I like to "organize" my computer desktop because it makes me feel productive and it involves no body movement. I can't fully express the feelings of confusion/desperation left by the sordid nuggets uncovered during tonight's long-overdue desktop cleaning, so I'll just post them here for you to squint at or ignore. First off, there are these pictures to your left, which defy description or explanation. Is this somebody's dad? IS THIS YOUR DAD? We must now assume that there is a video of your dad on the internet where he is the proud owner of a high-stepping Palamino or Polar Bear (it is blurry, isn't it?) and then has to make a quick getaway in an alternate pair of pants. How well does anyone really know his or her parents? Then there was this list, titled "Business Ventures," which serves as a lesson for me, namely, that I should always collaborate with others or at the very least ask for a lot of advice whenever I get bit by the entrepreneurial bug.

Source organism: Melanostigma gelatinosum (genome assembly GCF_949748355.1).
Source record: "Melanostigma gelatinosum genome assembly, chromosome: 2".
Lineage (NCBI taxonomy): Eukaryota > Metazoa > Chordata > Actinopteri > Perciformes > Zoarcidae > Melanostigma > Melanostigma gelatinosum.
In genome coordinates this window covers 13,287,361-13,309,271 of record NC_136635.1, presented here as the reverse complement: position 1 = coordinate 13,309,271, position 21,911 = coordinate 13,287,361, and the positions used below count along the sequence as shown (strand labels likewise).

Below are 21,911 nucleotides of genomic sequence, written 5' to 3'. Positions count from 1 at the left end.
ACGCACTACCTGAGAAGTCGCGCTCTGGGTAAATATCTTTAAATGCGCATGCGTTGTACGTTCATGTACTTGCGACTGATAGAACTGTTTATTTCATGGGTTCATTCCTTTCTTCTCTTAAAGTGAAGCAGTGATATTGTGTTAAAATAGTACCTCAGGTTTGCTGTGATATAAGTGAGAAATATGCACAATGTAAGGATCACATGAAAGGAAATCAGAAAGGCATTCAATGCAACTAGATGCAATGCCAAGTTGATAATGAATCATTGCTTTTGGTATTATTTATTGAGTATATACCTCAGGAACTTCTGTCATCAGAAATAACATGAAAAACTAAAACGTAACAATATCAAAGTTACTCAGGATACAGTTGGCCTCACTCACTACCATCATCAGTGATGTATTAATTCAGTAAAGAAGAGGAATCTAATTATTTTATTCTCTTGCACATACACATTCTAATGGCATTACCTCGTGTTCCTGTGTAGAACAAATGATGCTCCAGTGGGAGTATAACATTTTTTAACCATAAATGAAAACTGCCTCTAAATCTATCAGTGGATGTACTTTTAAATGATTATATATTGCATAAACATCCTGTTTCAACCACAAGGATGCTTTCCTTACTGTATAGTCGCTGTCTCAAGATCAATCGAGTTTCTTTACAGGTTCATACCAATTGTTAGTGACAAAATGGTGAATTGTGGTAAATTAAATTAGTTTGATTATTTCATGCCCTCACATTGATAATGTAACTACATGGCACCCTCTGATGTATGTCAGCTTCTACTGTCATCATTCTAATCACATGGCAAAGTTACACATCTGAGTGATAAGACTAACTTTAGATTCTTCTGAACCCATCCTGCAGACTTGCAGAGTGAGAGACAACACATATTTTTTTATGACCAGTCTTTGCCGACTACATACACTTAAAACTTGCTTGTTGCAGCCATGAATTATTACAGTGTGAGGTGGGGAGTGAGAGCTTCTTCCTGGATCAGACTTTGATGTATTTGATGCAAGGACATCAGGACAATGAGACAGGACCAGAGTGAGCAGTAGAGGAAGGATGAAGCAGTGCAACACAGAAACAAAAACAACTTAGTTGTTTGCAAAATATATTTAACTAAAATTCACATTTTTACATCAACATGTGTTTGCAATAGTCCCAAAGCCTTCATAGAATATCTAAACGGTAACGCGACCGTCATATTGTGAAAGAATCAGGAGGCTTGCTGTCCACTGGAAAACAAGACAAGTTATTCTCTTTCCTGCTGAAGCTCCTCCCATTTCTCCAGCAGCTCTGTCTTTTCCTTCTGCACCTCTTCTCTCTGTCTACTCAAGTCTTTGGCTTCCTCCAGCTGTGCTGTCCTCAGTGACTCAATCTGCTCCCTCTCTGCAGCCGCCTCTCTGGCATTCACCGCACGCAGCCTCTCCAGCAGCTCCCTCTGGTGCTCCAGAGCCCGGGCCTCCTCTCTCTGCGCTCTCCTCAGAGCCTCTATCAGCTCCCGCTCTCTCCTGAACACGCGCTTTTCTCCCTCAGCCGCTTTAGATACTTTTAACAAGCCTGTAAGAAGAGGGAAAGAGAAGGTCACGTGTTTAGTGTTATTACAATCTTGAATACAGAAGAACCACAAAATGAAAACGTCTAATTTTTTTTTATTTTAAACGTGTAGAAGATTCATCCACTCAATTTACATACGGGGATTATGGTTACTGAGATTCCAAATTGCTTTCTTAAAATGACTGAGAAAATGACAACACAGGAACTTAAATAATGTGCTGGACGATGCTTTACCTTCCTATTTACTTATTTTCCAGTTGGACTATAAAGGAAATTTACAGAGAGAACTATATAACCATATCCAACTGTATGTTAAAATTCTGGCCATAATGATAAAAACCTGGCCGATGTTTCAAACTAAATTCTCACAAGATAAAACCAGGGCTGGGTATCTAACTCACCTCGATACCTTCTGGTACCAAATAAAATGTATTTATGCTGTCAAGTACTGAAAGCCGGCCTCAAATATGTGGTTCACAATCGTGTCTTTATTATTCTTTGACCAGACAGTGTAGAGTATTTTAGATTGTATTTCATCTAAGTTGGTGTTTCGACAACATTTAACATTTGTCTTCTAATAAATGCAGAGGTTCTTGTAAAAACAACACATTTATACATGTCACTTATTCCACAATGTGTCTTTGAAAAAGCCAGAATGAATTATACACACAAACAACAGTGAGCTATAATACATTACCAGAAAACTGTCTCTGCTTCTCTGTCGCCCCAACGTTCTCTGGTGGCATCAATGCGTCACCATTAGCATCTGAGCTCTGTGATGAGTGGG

1. Make Flesh Toned Scarves
cons: from afar, makes neck look like it has a growth
pros: ?

2. Van That I Wash Dogs In
cons: I can't drive and I don't like dogs that much so every day I'll crash into a fire hydrant or garbage can while wet dogs bark at me
pros: ?


H1N1: The True Smmr Bmmr, everything else ok

Greetings Earthlings,
I have returned, not entirely unscathed, from a weird vacation in the Pacific Northwest, a vacation with, as far as I knew, one objective: attend the SMMR BMMR music festival in Portland, providing hometown support to friends appearing in various bands (MOM, Ganglians, Mayyors) by drinking cheap swill and sort of bopping around near them as they played. I write you this blog post from my sickbed. Let me explain: